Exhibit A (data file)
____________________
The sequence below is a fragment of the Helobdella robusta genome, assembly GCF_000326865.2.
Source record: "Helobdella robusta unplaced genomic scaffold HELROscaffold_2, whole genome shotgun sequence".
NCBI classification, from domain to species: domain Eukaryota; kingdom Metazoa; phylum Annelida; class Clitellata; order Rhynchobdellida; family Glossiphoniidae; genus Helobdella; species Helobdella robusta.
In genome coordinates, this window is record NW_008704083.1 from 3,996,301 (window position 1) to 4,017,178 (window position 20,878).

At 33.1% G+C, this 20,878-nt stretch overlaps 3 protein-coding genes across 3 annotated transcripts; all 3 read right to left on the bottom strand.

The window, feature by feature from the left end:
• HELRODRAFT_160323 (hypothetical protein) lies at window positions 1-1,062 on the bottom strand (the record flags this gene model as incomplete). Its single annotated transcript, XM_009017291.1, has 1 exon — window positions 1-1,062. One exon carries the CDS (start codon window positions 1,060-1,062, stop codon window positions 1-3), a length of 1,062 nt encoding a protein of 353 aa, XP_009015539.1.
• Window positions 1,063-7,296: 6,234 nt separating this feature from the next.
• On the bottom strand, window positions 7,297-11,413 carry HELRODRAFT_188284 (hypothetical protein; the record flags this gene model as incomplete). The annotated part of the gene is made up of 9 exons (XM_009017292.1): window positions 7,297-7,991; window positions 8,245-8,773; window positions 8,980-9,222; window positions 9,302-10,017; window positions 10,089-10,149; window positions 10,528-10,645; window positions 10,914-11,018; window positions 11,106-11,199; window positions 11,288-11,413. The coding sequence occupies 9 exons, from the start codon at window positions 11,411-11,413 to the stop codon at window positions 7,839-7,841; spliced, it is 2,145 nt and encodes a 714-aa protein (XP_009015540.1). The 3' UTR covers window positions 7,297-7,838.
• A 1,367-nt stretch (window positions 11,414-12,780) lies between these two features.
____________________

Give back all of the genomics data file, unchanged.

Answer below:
The sequence below is a fragment of the Helobdella robusta genome, assembly GCF_000326865.2.
Source record: "Helobdella robusta unplaced genomic scaffold HELROscaffold_2, whole genome shotgun sequence".
NCBI classification, from domain to species: domain Eukaryota; kingdom Metazoa; phylum Annelida; class Clitellata; order Rhynchobdellida; family Glossiphoniidae; genus Helobdella; species Helobdella robusta.
In genome coordinates, this window is record NW_008704083.1 from 3,996,301 (window position 1) to 4,017,178 (window position 20,878).

At 33.1% G+C, this 20,878-nt stretch overlaps 3 protein-coding genes across 3 annotated transcripts; all 3 read right to left on the bottom strand.

The window, feature by feature from the left end:
• HELRODRAFT_160323 (hypothetical protein) lies at window positions 1-1,062 on the bottom strand (the record flags this gene model as incomplete). Its single annotated transcript, XM_009017291.1, has 1 exon — window positions 1-1,062. One exon carries the CDS (start codon window positions 1,060-1,062, stop codon window positions 1-3), a length of 1,062 nt encoding a protein of 353 aa, XP_009015539.1.
• Window positions 1,063-7,296: 6,234 nt separating this feature from the next.
• On the bottom strand, window positions 7,297-11,413 carry HELRODRAFT_188284 (hypothetical protein; the record flags this gene model as incomplete). The annotated part of the gene is made up of 9 exons (XM_009017292.1): window positions 7,297-7,991; window positions 8,245-8,773; window positions 8,980-9,222; window positions 9,302-10,017; window positions 10,089-10,149; window positions 10,528-10,645; window positions 10,914-11,018; window positions 11,106-11,199; window positions 11,288-11,413. The coding sequence occupies 9 exons, from the start codon at window positions 11,411-11,413 to the stop codon at window positions 7,839-7,841; spliced, it is 2,145 nt and encodes a 714-aa protein (XP_009015540.1). The 3' UTR covers window positions 7,297-7,838.
• A 1,367-nt stretch (window positions 11,414-12,780) lies between these two features.